Pilot Program Gives 2000 Actors, Musicians, Painters, and Writers Universal Basic Income for 3 Years

Activist Post – by BN Frank

Years ago, tech inventers proposed that citizens worldwide be provided with Universal Basic Income (UBI) because they were afraid of what could happen when their innovations replace most human jobs.  Since then, countless more jobs have been lost to automation and/or robots (see 12, 3) and more job loss is expected.  UBI pilot programs have been introduced but also remain controversial and recently another one was announced in Ireland for artists.


From Newser:

2K Irish Artists Now Getting Universal Basic Income

3-year pilot program could transform lives, boost sector, backers say

(Newser) – Ireland’s government has begun paying $325 per week to 2,000 artists—including actors, musicians, writers, and painters—as part of a research program on the effects of universal basic income. The 707 visual artists, 584 musicians, 204 film artists, 184 writers, 173 theater artists, 32 dancers and choreographers, 13 circus artists, and 10 architects were chosen anonymously and at random from 9,000 applicants and will receive $325 per week over three years while undergoing data collection, reports the BBC. Another 1,000 artists who will not receive the weekly payment will be used as a control group as the government assesses the impact of the program on artists and their creative practice, according to a release, per Music Business Worldwide.

Members of the government’s Arts and Culture Recovery Taskforce unanimously backed the Basic Income for the Arts project after looking for ways to revive the arts sector following the COVID-19 pandemic. Indeed, the scheme became the group’s top recommendation. The pandemic “was extremely challenging for artists and creative workers, exposing vulnerabilities which have existed for decades within the Irish arts sector,” says chair Claire Duignan. “This is a landmark day, not just for those receiving grants, but also for Ireland, as it is the day that the state formally recognizes the financial instability faced by many working in the arts and places a value on the time spent developing a creative practice.”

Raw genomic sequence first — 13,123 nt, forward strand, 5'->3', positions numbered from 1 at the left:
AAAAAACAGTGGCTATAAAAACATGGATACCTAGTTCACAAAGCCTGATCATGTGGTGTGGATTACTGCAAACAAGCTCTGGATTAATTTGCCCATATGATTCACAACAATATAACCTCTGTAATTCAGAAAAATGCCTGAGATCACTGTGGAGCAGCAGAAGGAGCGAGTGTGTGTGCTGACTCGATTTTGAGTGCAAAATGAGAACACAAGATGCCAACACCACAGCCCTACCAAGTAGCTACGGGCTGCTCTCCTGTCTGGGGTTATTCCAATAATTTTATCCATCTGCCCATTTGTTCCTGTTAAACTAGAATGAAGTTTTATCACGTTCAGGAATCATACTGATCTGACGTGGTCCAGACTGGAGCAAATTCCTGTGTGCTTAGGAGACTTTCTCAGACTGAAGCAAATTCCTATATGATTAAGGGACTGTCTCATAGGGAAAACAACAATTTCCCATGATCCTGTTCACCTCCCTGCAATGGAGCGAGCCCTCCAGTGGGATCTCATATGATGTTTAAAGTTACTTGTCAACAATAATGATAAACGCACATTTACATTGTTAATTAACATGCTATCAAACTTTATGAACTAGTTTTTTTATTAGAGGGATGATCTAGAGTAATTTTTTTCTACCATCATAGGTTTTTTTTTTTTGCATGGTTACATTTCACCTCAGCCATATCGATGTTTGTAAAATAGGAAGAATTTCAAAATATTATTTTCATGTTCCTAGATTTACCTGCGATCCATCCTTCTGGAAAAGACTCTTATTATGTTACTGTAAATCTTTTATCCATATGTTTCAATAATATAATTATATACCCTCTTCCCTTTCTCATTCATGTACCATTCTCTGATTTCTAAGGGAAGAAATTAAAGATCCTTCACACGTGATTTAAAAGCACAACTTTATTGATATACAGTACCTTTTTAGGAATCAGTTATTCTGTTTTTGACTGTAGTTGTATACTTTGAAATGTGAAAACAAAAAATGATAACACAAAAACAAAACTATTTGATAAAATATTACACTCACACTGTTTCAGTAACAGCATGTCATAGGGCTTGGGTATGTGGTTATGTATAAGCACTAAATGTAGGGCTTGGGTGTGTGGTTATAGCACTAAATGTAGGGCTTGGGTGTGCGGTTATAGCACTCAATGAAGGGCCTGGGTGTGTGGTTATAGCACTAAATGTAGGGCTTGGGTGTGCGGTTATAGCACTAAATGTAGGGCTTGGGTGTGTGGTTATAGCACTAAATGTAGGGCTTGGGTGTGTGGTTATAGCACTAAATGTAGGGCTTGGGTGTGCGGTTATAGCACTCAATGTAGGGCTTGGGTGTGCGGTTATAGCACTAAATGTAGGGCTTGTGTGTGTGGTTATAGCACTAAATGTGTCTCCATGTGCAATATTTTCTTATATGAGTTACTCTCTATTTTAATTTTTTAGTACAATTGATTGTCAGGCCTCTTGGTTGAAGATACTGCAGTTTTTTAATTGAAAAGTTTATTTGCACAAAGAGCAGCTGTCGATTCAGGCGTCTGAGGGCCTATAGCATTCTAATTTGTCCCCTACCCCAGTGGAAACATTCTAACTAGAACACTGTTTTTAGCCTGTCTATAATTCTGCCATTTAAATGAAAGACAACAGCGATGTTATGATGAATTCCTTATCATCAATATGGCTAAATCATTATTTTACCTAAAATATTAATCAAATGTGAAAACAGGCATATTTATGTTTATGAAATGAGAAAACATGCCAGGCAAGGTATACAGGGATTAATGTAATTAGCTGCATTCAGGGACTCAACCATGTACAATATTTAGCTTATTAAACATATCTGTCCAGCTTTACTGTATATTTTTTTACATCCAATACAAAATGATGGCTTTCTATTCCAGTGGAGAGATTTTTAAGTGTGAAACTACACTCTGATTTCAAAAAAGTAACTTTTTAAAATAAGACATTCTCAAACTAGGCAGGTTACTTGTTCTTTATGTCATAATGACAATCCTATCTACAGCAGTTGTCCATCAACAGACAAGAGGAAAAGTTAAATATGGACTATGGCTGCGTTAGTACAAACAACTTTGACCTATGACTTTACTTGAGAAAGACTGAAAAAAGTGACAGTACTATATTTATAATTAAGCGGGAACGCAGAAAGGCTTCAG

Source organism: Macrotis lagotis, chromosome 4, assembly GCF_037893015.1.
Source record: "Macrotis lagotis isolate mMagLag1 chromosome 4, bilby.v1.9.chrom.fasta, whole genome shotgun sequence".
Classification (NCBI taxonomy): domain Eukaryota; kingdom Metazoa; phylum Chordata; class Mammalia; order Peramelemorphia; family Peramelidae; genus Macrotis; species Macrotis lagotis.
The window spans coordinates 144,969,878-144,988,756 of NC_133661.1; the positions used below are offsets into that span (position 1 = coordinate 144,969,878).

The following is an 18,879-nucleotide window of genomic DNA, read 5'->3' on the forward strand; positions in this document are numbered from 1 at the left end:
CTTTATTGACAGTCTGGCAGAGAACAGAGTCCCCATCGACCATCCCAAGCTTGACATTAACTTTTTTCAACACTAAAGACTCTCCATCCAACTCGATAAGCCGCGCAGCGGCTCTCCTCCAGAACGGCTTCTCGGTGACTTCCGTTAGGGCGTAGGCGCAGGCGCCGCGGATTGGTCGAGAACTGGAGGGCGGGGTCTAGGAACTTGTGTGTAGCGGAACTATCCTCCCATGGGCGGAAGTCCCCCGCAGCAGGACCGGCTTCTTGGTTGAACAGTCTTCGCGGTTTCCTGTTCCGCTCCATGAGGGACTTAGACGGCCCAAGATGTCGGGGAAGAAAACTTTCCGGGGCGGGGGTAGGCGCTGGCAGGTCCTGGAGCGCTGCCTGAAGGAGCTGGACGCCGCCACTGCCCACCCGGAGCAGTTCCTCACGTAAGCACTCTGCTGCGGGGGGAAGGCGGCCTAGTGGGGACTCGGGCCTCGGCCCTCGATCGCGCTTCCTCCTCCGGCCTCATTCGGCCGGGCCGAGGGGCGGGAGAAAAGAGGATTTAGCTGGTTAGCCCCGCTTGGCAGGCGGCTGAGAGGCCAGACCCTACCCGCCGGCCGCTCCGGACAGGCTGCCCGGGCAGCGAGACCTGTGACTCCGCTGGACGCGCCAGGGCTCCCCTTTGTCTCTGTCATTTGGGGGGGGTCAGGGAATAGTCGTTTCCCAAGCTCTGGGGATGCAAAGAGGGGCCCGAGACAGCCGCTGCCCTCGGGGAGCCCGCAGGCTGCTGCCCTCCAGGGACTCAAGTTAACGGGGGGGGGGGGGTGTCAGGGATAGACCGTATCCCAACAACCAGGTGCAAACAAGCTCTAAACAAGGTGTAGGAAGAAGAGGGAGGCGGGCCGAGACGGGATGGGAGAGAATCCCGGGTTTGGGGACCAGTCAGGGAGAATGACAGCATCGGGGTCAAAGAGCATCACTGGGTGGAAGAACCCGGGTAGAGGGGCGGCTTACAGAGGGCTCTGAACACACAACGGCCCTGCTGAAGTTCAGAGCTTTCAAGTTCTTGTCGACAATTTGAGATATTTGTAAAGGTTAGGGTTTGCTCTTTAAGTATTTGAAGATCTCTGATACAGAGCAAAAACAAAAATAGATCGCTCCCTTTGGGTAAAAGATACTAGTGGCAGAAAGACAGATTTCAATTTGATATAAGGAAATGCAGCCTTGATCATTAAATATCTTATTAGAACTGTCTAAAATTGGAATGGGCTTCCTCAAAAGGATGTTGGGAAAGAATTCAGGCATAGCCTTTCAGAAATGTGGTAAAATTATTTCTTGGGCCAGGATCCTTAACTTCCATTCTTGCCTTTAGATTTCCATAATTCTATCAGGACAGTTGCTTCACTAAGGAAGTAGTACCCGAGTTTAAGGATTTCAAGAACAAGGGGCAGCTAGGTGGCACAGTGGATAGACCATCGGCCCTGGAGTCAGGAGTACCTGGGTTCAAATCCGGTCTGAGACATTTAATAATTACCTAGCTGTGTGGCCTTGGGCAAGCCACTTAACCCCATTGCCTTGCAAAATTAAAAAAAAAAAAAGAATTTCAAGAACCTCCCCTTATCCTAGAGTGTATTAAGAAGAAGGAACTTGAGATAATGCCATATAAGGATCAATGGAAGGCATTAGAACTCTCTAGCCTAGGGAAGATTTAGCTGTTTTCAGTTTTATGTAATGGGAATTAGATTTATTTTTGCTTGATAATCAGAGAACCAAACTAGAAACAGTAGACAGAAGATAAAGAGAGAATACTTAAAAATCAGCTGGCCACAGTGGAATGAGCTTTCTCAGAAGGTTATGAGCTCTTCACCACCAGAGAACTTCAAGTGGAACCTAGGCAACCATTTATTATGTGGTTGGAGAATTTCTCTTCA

The pilot program could transform the lives of participants, “reduce the constant level of uncertainty and insecurity felt by many,” offer “an increased sense of self-worth,” and facilitate “risk-taking and experimentation in their practice … allowing them to contribute to broader Irish society both socially and economically,” Duigan continues. “Ireland could lead the way on a new model to support people active in the sector, recognizing its importance to all people,” adds Catherine Martin, Ireland’s Minister for Tourism, Culture, Arts, Gaeltacht, Sport and Media. The program is expected to cost $25 million. Participating artists can continue to earn money from their work and may still be eligible for social welfare programs, the BBC reports. (Read more universal basic income stories.)

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7 thoughts on “Pilot Program Gives 2000 Actors, Musicians, Painters, and Writers Universal Basic Income for 3 Years

  1. Any guesses as to which actors, musicians, painters and writers will qualify for the “free” dough?

    My guess is it’ll look a lot like aldous huxley’s list of beneficiaries.

    1. There won’t be any “free money” for real artists who tell the truth. Who paint murals of manufactured hunger, or playwrights who tell about a Rothschild-dominated planet suppressing freedom everywhere, or dancers who dance the dance of global extermination. No, the money will go to those who go along with and bow down to the status quo which, as we all know, is obedient slavery.

      Book-burning has so many faces. Book-burners all look the same.

      .

    1. Yes, darling. Just keep taking your medicine, and be sure to politely coerce people to respect your pronouns. I do believe you are destined for an Academy Award.

      And darling, please try to drop a few pounds, will you?

      .

  2. I was more or less, chosen by God to be an artist. This choice, artist as a vocation, was greatly discouraged by those around me – and even those who were supportive said, “Great, but what are you going to do for a living?”
    Starving artist was and still is the norm, yet I made the choice and lived the impecunious life of an artist. It was my choice. Whether good or bad, no one should have to pay me for making that choice. We should all have to live with our decisions, without asking others to pay for them.

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